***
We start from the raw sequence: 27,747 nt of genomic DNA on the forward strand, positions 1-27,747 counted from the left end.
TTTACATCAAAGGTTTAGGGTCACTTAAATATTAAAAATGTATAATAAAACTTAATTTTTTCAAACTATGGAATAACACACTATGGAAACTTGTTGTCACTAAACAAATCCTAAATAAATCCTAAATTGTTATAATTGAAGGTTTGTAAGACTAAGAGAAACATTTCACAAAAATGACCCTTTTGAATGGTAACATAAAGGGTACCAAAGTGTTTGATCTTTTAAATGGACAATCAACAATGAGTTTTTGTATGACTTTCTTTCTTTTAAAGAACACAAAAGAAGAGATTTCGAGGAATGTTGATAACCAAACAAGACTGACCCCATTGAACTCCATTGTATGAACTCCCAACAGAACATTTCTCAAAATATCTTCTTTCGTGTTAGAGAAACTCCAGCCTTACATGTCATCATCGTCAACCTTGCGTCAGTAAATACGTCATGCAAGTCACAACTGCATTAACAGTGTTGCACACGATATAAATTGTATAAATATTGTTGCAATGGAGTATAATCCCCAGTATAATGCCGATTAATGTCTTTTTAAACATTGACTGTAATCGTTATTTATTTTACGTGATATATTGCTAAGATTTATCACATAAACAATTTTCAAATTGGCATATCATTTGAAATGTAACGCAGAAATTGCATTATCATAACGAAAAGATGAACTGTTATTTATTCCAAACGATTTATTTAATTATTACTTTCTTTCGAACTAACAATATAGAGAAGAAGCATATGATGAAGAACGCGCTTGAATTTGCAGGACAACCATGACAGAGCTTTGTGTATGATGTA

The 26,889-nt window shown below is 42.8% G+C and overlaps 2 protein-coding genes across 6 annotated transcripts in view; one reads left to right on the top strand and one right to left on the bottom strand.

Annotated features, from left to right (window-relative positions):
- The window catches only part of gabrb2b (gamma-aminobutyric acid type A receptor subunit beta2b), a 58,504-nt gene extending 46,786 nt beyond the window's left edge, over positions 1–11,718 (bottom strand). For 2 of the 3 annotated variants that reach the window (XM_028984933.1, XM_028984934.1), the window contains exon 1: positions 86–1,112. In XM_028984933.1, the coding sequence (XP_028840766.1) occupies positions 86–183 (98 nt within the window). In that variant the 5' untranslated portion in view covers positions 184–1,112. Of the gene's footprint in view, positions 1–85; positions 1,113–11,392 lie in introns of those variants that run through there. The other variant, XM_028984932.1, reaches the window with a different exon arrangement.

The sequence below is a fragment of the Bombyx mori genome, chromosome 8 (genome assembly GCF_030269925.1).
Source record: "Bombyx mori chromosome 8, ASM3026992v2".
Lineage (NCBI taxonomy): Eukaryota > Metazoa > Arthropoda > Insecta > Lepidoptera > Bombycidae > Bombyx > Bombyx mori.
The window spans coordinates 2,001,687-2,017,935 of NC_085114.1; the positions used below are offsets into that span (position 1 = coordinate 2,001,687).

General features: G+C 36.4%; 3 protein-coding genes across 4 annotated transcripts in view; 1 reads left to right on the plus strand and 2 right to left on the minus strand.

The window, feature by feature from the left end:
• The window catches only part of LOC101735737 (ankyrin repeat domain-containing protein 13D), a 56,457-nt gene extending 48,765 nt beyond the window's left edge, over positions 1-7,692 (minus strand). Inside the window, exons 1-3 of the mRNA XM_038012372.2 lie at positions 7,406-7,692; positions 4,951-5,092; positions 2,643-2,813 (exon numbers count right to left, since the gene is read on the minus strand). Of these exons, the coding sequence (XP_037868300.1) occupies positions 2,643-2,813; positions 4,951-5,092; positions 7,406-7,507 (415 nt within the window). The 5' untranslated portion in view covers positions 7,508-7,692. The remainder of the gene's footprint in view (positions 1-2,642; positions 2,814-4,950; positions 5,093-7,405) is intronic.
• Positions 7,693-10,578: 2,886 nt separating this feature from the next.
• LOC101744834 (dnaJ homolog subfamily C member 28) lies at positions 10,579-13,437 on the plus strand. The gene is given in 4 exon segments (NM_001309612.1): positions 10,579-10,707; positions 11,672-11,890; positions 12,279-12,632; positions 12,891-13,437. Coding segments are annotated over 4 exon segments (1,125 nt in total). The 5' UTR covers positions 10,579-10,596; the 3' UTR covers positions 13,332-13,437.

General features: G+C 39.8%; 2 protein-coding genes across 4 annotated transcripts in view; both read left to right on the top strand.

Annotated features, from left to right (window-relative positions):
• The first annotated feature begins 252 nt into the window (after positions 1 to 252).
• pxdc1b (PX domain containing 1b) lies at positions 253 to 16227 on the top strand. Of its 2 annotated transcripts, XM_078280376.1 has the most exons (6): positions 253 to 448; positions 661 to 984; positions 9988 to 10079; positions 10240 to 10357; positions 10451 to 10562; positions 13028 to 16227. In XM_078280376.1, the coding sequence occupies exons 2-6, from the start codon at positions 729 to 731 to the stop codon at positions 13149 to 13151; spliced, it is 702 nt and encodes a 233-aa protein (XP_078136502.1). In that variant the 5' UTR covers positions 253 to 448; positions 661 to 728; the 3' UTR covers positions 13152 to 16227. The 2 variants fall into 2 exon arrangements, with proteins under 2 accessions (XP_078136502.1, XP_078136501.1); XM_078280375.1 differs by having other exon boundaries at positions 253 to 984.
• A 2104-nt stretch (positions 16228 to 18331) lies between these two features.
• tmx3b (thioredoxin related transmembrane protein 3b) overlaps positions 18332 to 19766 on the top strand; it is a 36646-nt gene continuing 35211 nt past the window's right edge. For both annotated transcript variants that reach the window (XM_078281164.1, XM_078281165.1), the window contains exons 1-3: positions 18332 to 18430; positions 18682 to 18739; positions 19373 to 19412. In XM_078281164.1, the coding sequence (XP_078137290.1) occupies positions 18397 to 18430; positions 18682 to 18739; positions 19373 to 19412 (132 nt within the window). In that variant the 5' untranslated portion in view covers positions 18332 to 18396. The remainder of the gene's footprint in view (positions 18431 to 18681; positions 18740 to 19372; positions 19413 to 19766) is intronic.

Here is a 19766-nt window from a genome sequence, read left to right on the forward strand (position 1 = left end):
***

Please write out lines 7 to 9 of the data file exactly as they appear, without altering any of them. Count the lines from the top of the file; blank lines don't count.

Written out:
Source record: "Bombyx mori chromosome 8, ASM3026992v2".
Lineage (NCBI taxonomy): Eukaryota > Metazoa > Arthropoda > Insecta > Lepidoptera > Bombycidae > Bombyx > Bombyx mori.
The window spans coordinates 2,001,687-2,017,935 of NC_085114.1; the positions used below are offsets into that span (position 1 = coordinate 2,001,687).